The Cellar is the first of Richard Laymon’s Beast House series of books, comprising this novel, The Beast House, The Midnight Tour and the novella Friday Night at the Beast House. It’s not just the first book in this series, but was the first novel that Laymon ever had published, and showed us a glimpse of what would be in store from this great horror novelist.
It’s a short, punchy, yet quite brutal novel, but one that doesn’t lack depth. It creates and then continually manages to maintain a successful air of mystery, alongside an uncomfortable but compulsive horror-feel. With shocking moments peppered throughout, this one continues to ride through to an unexpected ending.
Affairs open as our main character Donna receives notice from the police that her husband, imprisoned for violent sex-offence crimes, has been released on parole. Fearing, rightfully so, for her daughter the pair flee from the family home and set out on a road trip. Before they know it they find themselves fatefully led to the small town of Malcasa Point, where they soon come across the Beast House and the terrifying mysteries it beholds.
Parallel to this, the book follows Donna’s husband as he commits a series of horrific acts (genuinely shocking to be honest) as he seeks down his wife and daughter. At the same time an unlikely pair team up to track down the eponymous beast of the title.
One is a cynical mercenary-type with a conscience, the other scarred by a childhood experience in the house and both seeking respite from their troubles and potential redemption should they resolve the mystery surrounding the house. Eventually the paths of all involved meet up to face down at Malcasa Point, in a scary, well-written showdown and lingering climax that still shocks after re-reading.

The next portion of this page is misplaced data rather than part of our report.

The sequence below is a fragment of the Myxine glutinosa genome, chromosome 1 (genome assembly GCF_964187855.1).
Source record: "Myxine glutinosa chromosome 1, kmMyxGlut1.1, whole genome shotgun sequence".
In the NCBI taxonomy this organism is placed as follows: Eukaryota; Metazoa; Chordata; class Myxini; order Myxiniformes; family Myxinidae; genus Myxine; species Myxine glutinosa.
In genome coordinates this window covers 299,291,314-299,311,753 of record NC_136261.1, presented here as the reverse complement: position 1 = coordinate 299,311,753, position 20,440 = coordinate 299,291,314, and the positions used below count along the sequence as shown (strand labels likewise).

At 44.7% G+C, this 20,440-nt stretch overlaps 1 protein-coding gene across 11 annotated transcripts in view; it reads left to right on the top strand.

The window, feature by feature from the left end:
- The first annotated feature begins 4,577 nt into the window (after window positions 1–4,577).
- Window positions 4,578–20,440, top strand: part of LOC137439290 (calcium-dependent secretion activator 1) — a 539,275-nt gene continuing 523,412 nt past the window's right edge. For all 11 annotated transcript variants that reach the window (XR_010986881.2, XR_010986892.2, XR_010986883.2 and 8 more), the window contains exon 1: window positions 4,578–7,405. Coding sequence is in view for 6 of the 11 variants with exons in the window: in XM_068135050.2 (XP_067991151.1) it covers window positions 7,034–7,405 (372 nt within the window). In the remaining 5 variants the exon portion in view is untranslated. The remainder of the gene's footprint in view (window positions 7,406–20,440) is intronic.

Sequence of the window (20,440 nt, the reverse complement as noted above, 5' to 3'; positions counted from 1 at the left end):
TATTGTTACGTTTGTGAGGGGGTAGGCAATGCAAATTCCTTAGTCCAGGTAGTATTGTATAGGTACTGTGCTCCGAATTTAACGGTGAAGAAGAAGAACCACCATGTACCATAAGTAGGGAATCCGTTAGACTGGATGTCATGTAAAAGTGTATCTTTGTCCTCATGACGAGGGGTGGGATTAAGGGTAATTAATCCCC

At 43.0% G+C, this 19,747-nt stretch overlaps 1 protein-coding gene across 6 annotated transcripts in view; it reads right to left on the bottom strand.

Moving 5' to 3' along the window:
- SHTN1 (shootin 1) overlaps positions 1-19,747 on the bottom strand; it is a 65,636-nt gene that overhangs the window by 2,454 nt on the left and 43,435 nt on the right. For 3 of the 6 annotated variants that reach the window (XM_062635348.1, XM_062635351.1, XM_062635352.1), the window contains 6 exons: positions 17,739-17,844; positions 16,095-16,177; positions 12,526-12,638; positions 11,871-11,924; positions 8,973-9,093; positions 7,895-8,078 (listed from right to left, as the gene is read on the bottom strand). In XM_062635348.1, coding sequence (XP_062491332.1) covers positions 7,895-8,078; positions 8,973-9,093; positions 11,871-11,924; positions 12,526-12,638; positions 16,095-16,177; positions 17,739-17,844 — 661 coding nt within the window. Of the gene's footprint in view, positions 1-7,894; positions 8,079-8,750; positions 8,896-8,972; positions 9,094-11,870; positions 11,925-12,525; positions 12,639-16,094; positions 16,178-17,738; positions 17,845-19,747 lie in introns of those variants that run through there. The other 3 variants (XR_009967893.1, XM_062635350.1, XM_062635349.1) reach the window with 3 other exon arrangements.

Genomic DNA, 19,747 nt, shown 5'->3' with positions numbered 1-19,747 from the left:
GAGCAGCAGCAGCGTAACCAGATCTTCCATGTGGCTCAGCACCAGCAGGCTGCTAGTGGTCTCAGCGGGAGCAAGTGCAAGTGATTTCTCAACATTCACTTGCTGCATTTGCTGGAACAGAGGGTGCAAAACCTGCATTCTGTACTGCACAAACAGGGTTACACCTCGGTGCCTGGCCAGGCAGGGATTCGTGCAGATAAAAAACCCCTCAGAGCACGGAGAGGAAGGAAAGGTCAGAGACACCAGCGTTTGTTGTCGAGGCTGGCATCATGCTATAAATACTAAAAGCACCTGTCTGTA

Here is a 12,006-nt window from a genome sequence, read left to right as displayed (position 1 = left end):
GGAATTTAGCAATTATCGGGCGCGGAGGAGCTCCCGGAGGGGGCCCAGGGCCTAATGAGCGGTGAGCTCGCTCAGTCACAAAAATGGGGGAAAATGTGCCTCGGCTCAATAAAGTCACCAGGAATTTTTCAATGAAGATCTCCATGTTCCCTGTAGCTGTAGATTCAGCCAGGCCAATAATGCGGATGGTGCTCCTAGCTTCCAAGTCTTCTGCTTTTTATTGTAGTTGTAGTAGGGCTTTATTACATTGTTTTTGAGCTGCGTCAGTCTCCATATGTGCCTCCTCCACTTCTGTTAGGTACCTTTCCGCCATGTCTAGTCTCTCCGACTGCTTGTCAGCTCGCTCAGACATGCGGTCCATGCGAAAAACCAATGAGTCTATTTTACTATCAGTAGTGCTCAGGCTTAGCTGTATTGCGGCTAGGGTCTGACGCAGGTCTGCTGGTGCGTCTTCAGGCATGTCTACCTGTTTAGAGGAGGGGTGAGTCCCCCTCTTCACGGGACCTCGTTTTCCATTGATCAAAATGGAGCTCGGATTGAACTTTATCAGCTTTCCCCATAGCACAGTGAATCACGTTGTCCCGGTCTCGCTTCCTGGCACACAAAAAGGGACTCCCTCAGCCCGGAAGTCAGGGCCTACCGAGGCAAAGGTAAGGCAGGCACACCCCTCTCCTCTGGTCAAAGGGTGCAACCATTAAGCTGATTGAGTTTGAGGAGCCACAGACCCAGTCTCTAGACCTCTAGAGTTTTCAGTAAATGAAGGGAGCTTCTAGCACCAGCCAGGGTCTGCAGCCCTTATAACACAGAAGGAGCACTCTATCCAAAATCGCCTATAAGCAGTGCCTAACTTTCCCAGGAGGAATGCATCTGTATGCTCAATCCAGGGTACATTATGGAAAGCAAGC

Laymon was a prolific and talented writer, who contributed over forty well-known and respected novels to the horror canon. He is often accredited for writing in a sub-genre of horror that later evolved into that known as splatterpunk, and in which authors such as Poppy Z Brite came to feature with some prominence.
He injects humour into his works through his characters, sometimes in the situations in which they find themselves, and creates likeable protagonists – likely so that you will be shocked more when they’re put through the grille, but then the oldest tricks are often the most effective.
But do beware; this novel makes for some very uncomfortable reading at times. Subjects and topics that many will find uncomfortable are really tested here and it’s harsh at times, make no doubt.
Richard Laymon wrote to shock, and with The Cellar his aim to push the boundaries on horror literature were successful. It’s a gripping beast of a book, and will leave its boot-print stamped into your grey matter long after you’ve finished it.
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